German companies are sounding the alarm: the expropriation of foreign companies in Hungary is becoming frequent. This is the thrust of a new exposé from the newspaper Frankfurter Rundschau. “The unbelievable is happening, right in the middle of the EU. Foreign companies are increasingly complaining about massive violations of the law by the [Hungarian] authorities,” it states.

The newspaper claims that more and more multinationals in Hungary are reporting a political system geared for “legalised” theft and hostile takeover. More specifically, it speaks of disproportionately high “special taxes” affecting non-Hungarian companies only; of legal or logistical blockages preventing said companies from growing; of price fixing; and, quite remarkably, of arbitrary raids on the homes of employees of foreign companies, as issued by public prosecutors.

Frankfurter Rundschau gives one example in the form of Heidelberg Materials, a German company that started selling cement in Hungary in the 1990s. In 2022, however, the group received a takeover offer from the Orbán Government, which it rejected. In return, a 90% mining tax was imposed on Heidelberg Materials. Now the Hungarian subsidiary is making a loss. Moreover, the prices for cement products are now more or less set by the state. How long the company can keep going is unclear. “But we are ready to fight,” a company manager told Frankfurter Rundschau.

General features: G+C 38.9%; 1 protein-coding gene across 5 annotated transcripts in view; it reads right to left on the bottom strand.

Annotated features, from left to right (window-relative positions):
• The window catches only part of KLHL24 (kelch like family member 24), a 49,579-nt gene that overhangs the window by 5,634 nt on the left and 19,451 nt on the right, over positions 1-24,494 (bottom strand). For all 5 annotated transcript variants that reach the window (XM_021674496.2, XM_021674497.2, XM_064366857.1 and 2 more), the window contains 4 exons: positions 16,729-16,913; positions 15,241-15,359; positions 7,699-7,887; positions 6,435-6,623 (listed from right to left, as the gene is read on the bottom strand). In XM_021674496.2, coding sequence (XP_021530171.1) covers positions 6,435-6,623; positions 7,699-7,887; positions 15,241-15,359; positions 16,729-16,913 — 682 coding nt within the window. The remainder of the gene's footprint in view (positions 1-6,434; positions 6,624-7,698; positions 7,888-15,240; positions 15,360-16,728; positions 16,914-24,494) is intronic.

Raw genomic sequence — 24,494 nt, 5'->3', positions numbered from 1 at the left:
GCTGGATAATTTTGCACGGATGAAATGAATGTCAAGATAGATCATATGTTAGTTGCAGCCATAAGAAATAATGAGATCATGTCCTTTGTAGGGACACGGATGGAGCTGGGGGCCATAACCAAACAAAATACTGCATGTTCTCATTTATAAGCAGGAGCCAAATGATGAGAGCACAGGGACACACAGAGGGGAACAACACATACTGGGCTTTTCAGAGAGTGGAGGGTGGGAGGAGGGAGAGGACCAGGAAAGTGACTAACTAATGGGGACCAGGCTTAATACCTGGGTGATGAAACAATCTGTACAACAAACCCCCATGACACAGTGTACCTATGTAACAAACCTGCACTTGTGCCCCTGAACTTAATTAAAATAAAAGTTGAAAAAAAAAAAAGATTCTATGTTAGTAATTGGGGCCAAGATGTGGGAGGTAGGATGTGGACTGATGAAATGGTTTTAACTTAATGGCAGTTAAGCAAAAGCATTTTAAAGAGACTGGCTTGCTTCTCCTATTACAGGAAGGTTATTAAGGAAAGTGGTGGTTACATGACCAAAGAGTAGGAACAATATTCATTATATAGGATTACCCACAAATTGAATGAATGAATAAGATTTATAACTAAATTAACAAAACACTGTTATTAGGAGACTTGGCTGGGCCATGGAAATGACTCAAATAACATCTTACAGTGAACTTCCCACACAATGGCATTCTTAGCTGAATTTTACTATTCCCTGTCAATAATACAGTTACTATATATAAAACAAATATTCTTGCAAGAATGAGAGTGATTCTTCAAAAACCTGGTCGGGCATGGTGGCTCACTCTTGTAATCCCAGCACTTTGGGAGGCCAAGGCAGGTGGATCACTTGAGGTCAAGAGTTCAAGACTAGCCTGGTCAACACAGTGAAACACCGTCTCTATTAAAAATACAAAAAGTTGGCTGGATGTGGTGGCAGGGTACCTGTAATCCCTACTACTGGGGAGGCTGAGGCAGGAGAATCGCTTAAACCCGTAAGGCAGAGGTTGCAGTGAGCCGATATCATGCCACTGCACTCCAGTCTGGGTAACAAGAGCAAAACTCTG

“Construction, telecommunication, energy, transportation and food trade industry are pressured the most by [Viktor Orbán],” says Edit Zgut-Przybylska, vice-chair of Amnesty International Hungary, whose recent research paper elaborates on this process in great detail. “Stakeholders speak anonymously about this, or decline to comment due to fear of government retaliation. Intimidation and its chilling effect is the linchpin of the regime.

“[What is happening now] indicates a wind of change in the operation of the regime,” she adds. “While Germany is Hungary’s most important trade partner, Orbán has pushed for forced nationalisation since Covid-19, saying that the key economic sectors have to be in Hungarian hands. One of the first victims was the Heidelberg Materials.”

Ironically, it was German and Austrian foreign investors that directly and indirectly helped Orbán decimate Hungary’s free press, as reported by Investment Monitor. But now the ‘illiberal democracy’, as Orbán proudly self-identifies, appears to be coming for them. Meanwhile, it has now been more than eight years in which German automotive companies in Hungary have turned a blind eye to Orbán’s actions (while gaining large tax benefits via opaque agreements). 

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Frankfurter Rundschau’s allegations offer further evidence of the manner in which the EU, via Hungary, is being undermined. “The Orbán regime becomes more ideological, predatorial, by the day,” says Zgut-Przybylska. “The European Commission and Council have to move faster and more efficiently to protect the integrity of the common market.”